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The Hugo Award Novels, 4: 1958, The Big Time

Posted 05-10-2009 at 10:52 AM by chexmix
Updated 06-17-2009 at 01:21 PM by chexmix

The Hugos for fiction skipped a[nother] year in 1957, when only magazine awards were given. And so we come to 1958, and Fritz Leiber, and the short novel The Big Time, another one I managed to miss as a younger person.

It seems rather unfair to gripe that The Big Time comes off a bit stagy, since it is difficult to escape the sense that Leiber meant it that way. He was the son of a Shakespearean actor & appeared in a few films himself, and the theatre is a kind of low-level background to a lot of his work.

In The Big Time the theatrical element is all but foregrounded. This means among other things that we have two theatrically-aligned Hugo-winning novels in a "row" (if two points separated by a year can be considered a "row").

The Big Time takes place in a single setting, with an extremely limited cast of characters. As many have observed, you could stage this novel pretty easily. And it just occurred to me that Leiber might have been having himself a good joke with the old "Aristotelean" unities of time, space, and action: in his Poetics, Aristotle observed that effective tragic drama seemed to take place in a single setting, in about a 24 hour (or less) period, and with one major thread of action (this was unfortunately boiled into a tedious formula by Neoclassical dramatists).

In the world of The Big Time, however, time as we understand it doesn't ... really ... exist, so the notion of a unity of time is kind of a joke. Ha, ha, ha. Ahem. The Big Time takes place in a place known as "The Place" which is sustained in the middle of "The Void" by high tech that is deliciously half-described, outside a gigantic war of temporal fiddling and flinging between adversaries known only as The Spiders (the good guys, apparently) and The Snakes.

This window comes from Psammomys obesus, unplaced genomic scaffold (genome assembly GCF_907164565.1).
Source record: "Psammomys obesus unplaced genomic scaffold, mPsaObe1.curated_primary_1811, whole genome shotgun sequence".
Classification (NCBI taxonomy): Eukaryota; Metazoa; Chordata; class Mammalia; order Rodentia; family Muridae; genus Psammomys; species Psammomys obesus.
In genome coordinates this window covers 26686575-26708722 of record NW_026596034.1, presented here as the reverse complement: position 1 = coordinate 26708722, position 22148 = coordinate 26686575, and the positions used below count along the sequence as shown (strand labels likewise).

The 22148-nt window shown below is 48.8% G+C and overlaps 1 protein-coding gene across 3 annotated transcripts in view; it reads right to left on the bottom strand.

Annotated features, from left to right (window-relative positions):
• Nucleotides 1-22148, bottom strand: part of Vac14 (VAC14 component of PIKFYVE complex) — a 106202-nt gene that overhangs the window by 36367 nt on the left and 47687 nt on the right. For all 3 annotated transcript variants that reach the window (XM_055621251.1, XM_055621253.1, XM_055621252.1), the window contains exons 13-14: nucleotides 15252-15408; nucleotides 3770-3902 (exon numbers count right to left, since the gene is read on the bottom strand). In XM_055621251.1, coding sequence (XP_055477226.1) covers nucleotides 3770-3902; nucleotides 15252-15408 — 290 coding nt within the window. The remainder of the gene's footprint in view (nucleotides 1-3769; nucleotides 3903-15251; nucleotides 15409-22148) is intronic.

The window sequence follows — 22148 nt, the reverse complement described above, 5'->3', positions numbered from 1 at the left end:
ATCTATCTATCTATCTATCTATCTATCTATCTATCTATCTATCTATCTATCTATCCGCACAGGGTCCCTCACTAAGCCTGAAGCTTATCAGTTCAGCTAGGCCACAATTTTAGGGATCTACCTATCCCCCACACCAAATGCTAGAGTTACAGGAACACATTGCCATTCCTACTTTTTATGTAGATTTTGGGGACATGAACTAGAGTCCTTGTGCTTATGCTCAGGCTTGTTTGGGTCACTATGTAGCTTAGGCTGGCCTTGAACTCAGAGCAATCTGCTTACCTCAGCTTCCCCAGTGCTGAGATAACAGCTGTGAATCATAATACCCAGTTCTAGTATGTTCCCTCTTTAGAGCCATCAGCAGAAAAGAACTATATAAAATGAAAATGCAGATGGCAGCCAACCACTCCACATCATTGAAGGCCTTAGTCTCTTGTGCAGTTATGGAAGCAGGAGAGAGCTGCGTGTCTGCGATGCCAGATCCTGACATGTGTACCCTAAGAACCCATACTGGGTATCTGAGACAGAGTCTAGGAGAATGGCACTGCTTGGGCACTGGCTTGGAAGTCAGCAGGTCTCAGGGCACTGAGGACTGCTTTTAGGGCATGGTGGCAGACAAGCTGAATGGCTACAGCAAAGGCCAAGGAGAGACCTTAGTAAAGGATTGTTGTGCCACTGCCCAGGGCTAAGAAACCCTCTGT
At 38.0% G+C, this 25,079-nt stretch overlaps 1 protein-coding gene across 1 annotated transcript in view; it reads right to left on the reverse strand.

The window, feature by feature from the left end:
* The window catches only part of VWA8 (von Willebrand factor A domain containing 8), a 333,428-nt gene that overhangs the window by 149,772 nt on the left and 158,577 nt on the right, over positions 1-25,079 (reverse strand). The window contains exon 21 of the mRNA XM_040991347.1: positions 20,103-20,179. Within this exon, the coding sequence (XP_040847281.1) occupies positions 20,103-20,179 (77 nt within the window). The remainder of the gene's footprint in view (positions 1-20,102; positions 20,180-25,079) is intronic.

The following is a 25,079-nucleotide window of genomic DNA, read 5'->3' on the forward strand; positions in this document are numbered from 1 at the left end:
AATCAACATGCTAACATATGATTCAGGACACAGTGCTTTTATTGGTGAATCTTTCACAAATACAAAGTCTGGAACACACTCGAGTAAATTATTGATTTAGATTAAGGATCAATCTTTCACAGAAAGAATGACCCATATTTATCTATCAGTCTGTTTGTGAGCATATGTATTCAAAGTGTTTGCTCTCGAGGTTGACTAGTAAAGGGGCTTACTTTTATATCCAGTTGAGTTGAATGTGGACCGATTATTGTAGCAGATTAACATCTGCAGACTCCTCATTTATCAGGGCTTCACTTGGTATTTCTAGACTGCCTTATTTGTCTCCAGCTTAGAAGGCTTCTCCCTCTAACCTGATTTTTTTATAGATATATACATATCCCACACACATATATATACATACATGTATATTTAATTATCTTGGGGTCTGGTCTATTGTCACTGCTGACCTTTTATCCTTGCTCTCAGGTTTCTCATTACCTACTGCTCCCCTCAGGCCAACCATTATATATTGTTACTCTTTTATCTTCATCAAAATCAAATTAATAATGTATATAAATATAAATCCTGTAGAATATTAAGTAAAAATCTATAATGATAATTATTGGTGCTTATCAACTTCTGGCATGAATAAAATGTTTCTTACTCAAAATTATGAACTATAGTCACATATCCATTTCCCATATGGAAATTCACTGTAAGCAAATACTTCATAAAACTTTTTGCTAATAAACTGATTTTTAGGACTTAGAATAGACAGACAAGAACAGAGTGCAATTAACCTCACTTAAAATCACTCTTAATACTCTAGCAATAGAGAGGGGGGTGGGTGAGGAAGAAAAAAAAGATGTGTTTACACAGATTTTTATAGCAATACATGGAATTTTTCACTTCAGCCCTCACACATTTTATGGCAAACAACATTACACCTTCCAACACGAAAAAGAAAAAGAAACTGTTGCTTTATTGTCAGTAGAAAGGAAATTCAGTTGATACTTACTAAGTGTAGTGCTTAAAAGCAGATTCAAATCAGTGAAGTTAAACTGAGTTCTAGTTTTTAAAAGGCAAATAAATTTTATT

And so, The Place is a kind of canteen outside time itself for weary time soldiers and such. It's a wonderful concept, and Leiber makes a lot out of it in just over 100 pages. His narrator, Greta Forzane, is an "Entertainer" in The Place -- the kind of character that would have been made more lurid use of a few years later, perhaps. The Big Time ends up reading as a kind of cross between Sartre's No Exit and some of Spider Robinson's "Callahan's" stories (or Arthur C. Clarke's "White Hart" series -- you know, tall tales in space bars, that kind of thing). It is quite enjoyable, but feels longer than it is because of the aforementioned staginess and the resultant talkiness of it all. But the Leiber wordsmithing magic kept drawing me back in, and there are things about this little book I will always remember -- not least of which is a few details about the Spider-spun operating room in The Place ... which served to remind me that Leiber had some connections to the H. P. Lovecraft gang. Worth digging up.

That feels like a vague review, but I'm tired.
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